Kremlin Steps up Propaganda Effort as Russia Braces for More Wild Navalny Protests

Russian retail store workers were reportedly duped into taking part in a promotion video praising Vladimir Putin, as the Kremlin steps up pro-government propaganda ahead of protests backing the president's biggest critic, Alexei Navalny.

A clip widely broadcast on state television shows hundreds of workers at a Yekaterinburg branch of Sima-Land marching and then thrusting their fists into the air, shouting "Vladimir Vladimirovich, we are with you."

But one staff member told local outlet E1 News that they were unaware of how the video would be used, thinking that they were simply taking part in a flash mob, which is a frequent occurrence in their stores.

"Nobody told us about the chant about the president, everyone was just told that they needed to shout," said the worker.

While Navalny supporters are arrested en masse for “violating coronavirus restrictions,” Kremlin-friendly channels are sharing this pro-Putin performance posted online today, showing hundreds of people dancing and shouting “Putin is our President!”

— Matthew Luxmoore (@mjluxmoore) January 28, 2021

The video is another Kremlin propaganda salvo ahead of further protests across Russia planned for Sunday. More than 3,000 people were arrested in demonstrations across the country last Saturday.

Navalny's team announced on its Telegram channel that rallies were planned for 53 cities this weekend. While fewer than the estimated 120 towns and cities which hosted demonstrations last weekend, the level of anti-Navalny and pro-Putin messaging pumped out on state media signal the Russian authorities are worried.

The government's social media team pushed out pro-Putin videos to stifle turnout for Sunday. These include young people declaring their loyalty to the president, while others show protesters who apparently express regret for their actions last weekend.

Alexei Navalny protest in Moscow
A protester holds a sign that reads "One for all and all for one" in a rally backing opposition leader Alexei Navalny in Moscow on January 23, 2021. Another protest backing the Kremlin critic is scheduled for Sunday. Mikhail Svetlov/Getty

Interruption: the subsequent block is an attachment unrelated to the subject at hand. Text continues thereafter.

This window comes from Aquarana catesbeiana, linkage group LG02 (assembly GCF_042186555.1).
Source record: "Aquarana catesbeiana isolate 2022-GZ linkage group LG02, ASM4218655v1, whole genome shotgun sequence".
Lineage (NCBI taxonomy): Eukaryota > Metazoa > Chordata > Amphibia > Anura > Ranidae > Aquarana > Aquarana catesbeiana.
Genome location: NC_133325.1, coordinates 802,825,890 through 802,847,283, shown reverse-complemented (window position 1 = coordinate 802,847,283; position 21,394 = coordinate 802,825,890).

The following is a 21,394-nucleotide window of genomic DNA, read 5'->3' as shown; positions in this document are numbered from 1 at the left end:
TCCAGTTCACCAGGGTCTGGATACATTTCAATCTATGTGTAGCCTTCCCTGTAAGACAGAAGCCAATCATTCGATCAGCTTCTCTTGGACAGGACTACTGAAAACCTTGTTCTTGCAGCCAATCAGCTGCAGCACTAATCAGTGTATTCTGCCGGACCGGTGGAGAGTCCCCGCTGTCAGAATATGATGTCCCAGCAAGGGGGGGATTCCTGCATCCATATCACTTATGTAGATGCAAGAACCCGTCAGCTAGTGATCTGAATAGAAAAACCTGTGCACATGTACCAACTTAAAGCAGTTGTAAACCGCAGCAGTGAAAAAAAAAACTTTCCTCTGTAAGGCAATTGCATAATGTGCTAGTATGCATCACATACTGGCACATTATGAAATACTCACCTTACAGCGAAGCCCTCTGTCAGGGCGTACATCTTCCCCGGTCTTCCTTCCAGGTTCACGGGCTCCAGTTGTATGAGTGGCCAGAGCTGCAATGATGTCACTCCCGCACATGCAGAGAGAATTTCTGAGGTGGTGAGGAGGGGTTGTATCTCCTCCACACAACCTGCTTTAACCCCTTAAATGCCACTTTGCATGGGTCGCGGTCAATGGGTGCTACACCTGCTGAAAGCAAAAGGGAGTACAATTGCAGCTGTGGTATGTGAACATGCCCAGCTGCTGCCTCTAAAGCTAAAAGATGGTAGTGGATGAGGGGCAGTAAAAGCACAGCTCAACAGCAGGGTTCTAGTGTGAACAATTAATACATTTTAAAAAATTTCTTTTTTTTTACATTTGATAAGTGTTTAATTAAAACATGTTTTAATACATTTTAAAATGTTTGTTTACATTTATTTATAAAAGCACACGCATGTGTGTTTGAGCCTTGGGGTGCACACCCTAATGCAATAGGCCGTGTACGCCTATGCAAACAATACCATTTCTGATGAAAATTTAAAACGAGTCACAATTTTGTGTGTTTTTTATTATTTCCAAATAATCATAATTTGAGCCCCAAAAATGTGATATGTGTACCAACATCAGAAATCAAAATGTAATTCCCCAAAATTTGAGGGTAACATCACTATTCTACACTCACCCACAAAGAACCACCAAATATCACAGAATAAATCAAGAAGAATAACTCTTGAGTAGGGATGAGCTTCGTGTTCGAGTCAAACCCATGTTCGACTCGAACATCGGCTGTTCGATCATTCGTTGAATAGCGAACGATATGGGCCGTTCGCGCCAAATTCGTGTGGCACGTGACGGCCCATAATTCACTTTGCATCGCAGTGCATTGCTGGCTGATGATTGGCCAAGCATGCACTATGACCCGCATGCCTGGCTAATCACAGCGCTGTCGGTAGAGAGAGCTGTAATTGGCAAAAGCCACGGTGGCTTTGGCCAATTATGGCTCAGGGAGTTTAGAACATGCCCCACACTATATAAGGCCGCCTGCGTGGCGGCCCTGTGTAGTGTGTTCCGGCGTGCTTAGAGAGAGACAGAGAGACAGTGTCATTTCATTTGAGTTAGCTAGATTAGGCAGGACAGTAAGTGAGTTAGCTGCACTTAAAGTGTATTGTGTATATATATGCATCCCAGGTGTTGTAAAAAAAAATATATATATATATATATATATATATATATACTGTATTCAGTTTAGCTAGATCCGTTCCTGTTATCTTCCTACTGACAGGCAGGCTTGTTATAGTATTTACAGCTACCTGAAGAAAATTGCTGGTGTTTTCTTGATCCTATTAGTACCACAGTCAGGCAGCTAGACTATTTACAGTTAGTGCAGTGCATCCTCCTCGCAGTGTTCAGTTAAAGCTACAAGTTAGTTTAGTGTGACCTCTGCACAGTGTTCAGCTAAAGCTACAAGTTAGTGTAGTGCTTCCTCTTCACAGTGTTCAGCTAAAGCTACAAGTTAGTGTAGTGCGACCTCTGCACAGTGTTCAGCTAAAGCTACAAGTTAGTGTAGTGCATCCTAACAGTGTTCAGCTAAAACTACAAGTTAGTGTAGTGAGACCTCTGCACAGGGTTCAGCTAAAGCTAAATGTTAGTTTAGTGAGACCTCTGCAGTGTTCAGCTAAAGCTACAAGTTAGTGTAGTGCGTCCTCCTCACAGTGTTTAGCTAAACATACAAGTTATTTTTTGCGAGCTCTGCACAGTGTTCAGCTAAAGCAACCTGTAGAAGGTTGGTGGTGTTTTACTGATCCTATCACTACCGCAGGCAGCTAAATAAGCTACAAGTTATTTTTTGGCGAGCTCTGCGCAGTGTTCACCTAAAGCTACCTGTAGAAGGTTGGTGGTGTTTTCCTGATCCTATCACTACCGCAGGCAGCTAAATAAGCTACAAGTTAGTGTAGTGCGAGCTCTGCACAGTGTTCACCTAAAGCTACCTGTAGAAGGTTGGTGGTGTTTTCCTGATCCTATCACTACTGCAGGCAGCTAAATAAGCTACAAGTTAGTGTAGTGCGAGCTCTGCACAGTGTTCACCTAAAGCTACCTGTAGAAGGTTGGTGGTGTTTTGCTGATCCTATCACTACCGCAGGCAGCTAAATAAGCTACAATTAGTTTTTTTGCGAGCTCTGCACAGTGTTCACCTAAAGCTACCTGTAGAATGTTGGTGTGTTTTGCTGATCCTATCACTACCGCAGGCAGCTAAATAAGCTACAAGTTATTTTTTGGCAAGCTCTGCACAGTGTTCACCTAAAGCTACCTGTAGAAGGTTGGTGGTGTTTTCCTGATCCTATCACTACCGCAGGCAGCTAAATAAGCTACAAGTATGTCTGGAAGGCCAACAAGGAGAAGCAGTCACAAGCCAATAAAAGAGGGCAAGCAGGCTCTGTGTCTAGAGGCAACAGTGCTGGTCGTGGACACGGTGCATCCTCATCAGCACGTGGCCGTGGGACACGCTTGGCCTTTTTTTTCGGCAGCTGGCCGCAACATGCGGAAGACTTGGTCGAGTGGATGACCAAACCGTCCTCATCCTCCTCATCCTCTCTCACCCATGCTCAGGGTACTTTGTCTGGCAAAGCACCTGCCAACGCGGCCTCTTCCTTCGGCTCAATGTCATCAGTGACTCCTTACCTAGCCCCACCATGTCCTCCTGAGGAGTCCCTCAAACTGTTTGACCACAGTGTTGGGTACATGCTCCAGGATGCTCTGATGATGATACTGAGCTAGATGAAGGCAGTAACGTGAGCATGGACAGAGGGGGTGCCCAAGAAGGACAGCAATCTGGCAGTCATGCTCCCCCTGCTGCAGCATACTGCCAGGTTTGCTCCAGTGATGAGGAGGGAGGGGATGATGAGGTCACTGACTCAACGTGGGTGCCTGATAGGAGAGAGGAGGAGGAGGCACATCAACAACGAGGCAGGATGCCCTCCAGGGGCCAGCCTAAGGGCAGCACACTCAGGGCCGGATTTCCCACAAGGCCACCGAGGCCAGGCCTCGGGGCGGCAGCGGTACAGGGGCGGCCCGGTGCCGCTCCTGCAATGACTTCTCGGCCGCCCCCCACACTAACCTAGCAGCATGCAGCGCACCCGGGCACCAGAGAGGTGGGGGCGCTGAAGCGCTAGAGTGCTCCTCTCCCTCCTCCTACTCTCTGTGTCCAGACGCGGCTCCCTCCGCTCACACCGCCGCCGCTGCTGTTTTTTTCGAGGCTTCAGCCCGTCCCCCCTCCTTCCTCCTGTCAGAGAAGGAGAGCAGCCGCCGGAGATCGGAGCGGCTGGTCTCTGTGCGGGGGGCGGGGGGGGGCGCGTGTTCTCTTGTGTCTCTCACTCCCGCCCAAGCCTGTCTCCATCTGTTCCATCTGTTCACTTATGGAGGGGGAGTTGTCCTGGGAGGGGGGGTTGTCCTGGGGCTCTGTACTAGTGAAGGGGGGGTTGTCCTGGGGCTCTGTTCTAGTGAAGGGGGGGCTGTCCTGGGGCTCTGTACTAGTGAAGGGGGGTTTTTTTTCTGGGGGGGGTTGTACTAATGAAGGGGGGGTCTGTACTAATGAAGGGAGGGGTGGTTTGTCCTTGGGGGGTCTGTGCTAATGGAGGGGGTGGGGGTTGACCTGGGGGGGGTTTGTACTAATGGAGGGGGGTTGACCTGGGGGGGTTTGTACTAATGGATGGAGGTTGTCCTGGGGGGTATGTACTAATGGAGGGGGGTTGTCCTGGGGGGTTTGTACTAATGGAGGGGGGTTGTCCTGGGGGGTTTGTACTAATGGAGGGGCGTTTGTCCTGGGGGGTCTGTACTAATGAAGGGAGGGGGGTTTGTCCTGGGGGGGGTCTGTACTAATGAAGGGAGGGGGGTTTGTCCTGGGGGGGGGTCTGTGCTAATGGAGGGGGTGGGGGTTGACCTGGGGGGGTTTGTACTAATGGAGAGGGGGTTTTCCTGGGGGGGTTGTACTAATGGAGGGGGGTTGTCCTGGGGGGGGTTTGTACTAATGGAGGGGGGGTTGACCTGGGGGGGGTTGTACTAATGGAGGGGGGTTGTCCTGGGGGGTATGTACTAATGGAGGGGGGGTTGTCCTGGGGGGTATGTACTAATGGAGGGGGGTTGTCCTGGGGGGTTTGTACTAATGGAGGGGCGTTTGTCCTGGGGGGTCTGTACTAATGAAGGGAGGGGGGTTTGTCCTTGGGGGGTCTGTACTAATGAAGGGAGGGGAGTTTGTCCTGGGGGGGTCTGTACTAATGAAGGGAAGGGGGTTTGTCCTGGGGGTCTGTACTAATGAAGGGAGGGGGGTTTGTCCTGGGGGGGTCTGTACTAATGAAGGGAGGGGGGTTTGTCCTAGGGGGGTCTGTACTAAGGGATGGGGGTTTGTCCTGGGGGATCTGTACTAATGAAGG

It was another video—that of Navalny's Anti Corruption Foundation (FBK) which detailed an alleged $1.3 billion property it said Putin owns, that helped inspire people to turn out. Video clips have also galvanized anti-Putin sentiment through TikTok, with young people using the app to express their support for Navalny.

There has been an international outcry following Navalny's arrested upon arrival at Moscow from Berlin where he was being treated for poisoning from the nerve agent Novichok in an attack he says was carried out on the orders of Putin.

Yuri Felshtinsky, a Russian security services expert and author of Blowing Up Russia, which he co-wrote with Alexander Litvinenko, the former FSB officer who was killed in Polonium poisoning attack blamed on Moscow in 2006, agreed that the Kremlin had tried to murder Navalny.

He said further pro-Navalny demonstrations posed a significant problem for the authorities. "I think what they never expected was the size of these mass demonstrations," he told Newsweek.

"The events of the last few days have demonstrated to Putin that Navalny indeed is ready to compete for the presidency in Russia.

"This is clear not only to Putin but also to the people around Putin who are responsible for his continuation of power if something happened to him."

A Russian court has rejected Navalny's appeal against his arrest and his associates have also been detained and police say they will crack down on those who take to the streets this weekend.

"The authorities are in a very complicated situation, they could sentence Navalny to several years in prison, and either keep him in prison or kill him in prison," Felshtinsky said.

"Navalny is a major problem for them and they have to deal with this. The more demonstrations we see, the more they are an indication for them that their decision to kill him was the correct decision. That he is a danger and probably their main one now."

The graphic below provided by Statista shows how long Vladimir Putin has been in power in Russia.

Putin Statista Power